Shoulder injuries

Shoulder injuries

Injuries to the shoulder (gleno humeral) occur frequently as a result of direct acute injury or chronic overuse injury. The dysfunction in the shoulder however, becomes established via poor muscle balance and incorrect posture. This is usually reinforced or caused by poor ergonomics (refer to ergonomics section) and incorrect training methods.


Figure1: typical shoulder anatomy


Factors that may contribute to shoulder dysfunction include

  • Poor posture and ergonomics
  • Muscle imbalances
  • Movement restrictions of the spine, shoulder blade, shoulder joint and arm
  • Acute or Chronic injury
  • Incorrect or inappropriate training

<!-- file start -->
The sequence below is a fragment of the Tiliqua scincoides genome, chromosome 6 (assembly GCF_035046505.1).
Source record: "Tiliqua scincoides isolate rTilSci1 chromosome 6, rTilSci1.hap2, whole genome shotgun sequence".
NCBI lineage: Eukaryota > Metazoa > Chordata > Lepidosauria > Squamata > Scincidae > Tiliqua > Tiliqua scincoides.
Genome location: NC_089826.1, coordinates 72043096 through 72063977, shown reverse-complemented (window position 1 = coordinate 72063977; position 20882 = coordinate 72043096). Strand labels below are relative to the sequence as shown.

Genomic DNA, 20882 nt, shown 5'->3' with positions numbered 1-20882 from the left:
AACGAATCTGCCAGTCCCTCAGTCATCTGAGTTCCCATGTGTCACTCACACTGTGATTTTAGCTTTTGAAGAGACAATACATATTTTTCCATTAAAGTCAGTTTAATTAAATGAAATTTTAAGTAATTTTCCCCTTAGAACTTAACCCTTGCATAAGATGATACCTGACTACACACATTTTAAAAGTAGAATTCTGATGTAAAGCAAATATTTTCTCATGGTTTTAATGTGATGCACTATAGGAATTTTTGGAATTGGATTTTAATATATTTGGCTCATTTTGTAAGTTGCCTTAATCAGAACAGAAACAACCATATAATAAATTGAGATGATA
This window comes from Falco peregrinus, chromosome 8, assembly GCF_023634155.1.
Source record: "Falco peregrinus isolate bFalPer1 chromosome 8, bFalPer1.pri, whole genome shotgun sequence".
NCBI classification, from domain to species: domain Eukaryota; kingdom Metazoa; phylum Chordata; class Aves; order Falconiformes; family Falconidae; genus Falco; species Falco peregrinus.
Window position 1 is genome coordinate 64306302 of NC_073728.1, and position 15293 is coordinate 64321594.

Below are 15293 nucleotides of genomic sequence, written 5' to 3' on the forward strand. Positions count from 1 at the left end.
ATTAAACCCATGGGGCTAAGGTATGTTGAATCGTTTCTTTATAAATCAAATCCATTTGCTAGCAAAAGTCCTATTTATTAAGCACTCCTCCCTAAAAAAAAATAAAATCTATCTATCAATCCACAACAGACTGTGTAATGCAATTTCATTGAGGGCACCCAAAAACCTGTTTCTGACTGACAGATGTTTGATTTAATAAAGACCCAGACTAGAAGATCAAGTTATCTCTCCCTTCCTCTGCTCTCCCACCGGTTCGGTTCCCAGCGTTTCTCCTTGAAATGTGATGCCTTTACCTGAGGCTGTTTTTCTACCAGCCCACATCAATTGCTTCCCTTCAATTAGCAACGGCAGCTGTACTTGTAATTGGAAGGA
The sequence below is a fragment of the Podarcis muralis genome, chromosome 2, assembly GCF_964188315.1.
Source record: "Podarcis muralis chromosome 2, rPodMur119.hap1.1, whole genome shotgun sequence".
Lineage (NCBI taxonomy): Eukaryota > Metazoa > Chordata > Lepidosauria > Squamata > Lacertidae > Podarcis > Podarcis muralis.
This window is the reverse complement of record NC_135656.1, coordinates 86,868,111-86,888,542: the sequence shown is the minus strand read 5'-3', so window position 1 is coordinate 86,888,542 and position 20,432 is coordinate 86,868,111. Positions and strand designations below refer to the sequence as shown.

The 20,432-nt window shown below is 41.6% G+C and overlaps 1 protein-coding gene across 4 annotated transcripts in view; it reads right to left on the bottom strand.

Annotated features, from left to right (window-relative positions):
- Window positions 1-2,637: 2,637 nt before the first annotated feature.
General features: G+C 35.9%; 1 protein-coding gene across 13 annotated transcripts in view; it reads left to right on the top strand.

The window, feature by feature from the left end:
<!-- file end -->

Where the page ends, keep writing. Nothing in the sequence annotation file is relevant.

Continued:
• Spinal restrictions and subluxations

The typical presentation of muscle imbalance is termed an upper crossed syndrome where the chest muscles at the front (pecs and subscapularis), the upper traps and posterior neck muscles are tighter than the neck muscles at the front and the mid back muscles (mid to lower traps and serratus anterior).


Figure 2: upper crossed syndrome


This has a multitude of effects including

  • Mid back strain
  • Forward head posture
  • Extended neck
  • Elevated and inwardly rotated shoulder blades
  • Internally rotated upper arm and shoulder joint

The most commonly presented injuries include

  • Upper neck pain and headache
  • Mid back pain
  • Arm pain
  • Repetitive strain injury to the wrist and forearm
  • Impingement in the shoulder affecting structures such as supraspinatus tendon and the subacromial bursa
  • Bicep tendonitis, AC joint strain
  • Wrist pain
  • Frozen shoulder


Treatment for shoulder injuries involves

  • Correct diagnosis
  • Postural assessment
  • Biomechanical or movement assessment
  • Treatment for injured tissue via massage, mobilisation, acupuncture, joint manipulation, strapping
  • Postural, ergonomic and usage advice
  • Rehabilitation exercises to address muscle imbalance